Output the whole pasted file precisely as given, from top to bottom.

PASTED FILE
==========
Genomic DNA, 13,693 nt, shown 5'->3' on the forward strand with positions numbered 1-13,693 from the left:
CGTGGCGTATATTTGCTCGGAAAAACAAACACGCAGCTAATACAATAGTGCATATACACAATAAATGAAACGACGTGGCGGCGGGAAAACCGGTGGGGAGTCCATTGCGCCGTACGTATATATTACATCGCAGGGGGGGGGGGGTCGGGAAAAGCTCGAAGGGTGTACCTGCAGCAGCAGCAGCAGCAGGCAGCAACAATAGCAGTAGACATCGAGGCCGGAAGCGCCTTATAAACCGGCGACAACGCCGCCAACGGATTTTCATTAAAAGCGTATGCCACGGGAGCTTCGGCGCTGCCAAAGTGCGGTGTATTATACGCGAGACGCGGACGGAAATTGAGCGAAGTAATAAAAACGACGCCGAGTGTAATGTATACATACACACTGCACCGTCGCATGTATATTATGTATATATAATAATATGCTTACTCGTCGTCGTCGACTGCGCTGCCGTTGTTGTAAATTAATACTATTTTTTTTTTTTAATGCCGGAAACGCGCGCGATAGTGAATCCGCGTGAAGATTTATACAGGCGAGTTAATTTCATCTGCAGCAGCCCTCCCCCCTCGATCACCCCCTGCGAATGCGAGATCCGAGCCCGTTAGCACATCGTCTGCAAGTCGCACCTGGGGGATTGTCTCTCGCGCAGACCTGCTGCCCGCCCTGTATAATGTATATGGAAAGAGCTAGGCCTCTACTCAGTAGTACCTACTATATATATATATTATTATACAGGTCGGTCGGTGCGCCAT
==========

Genomic DNA, 13,693 nt, shown 5'->3' on the forward strand with positions numbered 1-13,693 from the left:
CGTGGCGTATATTTGCTCGGAAAAACAAACACGCAGCTAATACAATAGTGCATATACACAATAAATGAAACGACGTGGCGGCGGGAAAACCGGTGGGGAGTCCATTGCGCCGTACGTATATATTACATCGCAGGGGGGGGGGGGTCGGGAAAAGCTCGAAGGGTGTACCTGCAGCAGCAGCAGCAGCAGGCAGCAACAATAGCAGTAGACATCGAGGCCGGAAGCGCCTTATAAACCGGCGACAACGCCGCCAACGGATTTTCATTAAAAGCGTATGCCACGGGAGCTTCGGCGCTGCCAAAGTGCGGTGTATTATACGCGAGACGCGGACGGAAATTGAGCGAAGTAATAAAAACGACGCCGAGTGTAATGTATACATACACACTGCACCGTCGCATGTATATTATGTATATATAATAATATGCTTACTCGTCGTCGTCGACTGCGCTGCCGTTGTTGTAAATTAATACTATTTTTTTTTTTTAATGCCGGAAACGCGCGCGATAGTGAATCCGCGTGAAGATTTATACAGGCGAGTTAATTTCATCTGCAGCAGCCCTCCCCCCTCGATCACCCCCTGCGAATGCGAGATCCGAGCCCGTTAGCACATCGTCTGCAAGTCGCACCTGGGGGATTGTCTCTCGCGCAGACCTGCTGCCCGCCCTGTATAATGTATATGGAAAGAGCTAGGCCTCTACTCAGTAGTACCTACTATATATATATATTATTATACAGGTCGGTCGGTGCGCCAT